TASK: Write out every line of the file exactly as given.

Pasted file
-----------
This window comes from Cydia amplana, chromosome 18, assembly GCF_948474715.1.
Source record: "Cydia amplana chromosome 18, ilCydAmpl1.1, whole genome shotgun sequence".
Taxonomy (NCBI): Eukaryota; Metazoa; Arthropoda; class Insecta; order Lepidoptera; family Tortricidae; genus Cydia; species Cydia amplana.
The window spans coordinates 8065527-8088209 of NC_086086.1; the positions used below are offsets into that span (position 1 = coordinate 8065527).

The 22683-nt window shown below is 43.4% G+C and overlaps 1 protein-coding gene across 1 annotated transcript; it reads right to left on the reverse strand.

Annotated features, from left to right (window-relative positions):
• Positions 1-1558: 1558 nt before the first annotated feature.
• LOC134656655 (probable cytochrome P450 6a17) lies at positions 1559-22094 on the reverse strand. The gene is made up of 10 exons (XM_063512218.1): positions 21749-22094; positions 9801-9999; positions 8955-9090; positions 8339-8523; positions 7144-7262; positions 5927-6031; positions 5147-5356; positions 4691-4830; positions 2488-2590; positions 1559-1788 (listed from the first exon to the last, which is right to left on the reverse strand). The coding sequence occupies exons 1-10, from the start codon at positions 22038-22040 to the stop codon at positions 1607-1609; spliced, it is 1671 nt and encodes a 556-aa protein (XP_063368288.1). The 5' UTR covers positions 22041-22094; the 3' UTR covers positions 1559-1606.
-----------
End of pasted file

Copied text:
This window comes from Cydia amplana, chromosome 18, assembly GCF_948474715.1.
Source record: "Cydia amplana chromosome 18, ilCydAmpl1.1, whole genome shotgun sequence".
Taxonomy (NCBI): Eukaryota; Metazoa; Arthropoda; class Insecta; order Lepidoptera; family Tortricidae; genus Cydia; species Cydia amplana.
The window spans coordinates 8065527-8088209 of NC_086086.1; the positions used below are offsets into that span (position 1 = coordinate 8065527).

The 22683-nt window shown below is 43.4% G+C and overlaps 1 protein-coding gene across 1 annotated transcript; it reads right to left on the reverse strand.

Annotated features, from left to right (window-relative positions):
• Positions 1-1558: 1558 nt before the first annotated feature.
• LOC134656655 (probable cytochrome P450 6a17) lies at positions 1559-22094 on the reverse strand. The gene is made up of 10 exons (XM_063512218.1): positions 21749-22094; positions 9801-9999; positions 8955-9090; positions 8339-8523; positions 7144-7262; positions 5927-6031; positions 5147-5356; positions 4691-4830; positions 2488-2590; positions 1559-1788 (listed from the first exon to the last, which is right to left on the reverse strand). The coding sequence occupies exons 1-10, from the start codon at positions 22038-22040 to the stop codon at positions 1607-1609; spliced, it is 1671 nt and encodes a 556-aa protein (XP_063368288.1). The 5' UTR covers positions 22041-22094; the 3' UTR covers positions 1559-1606.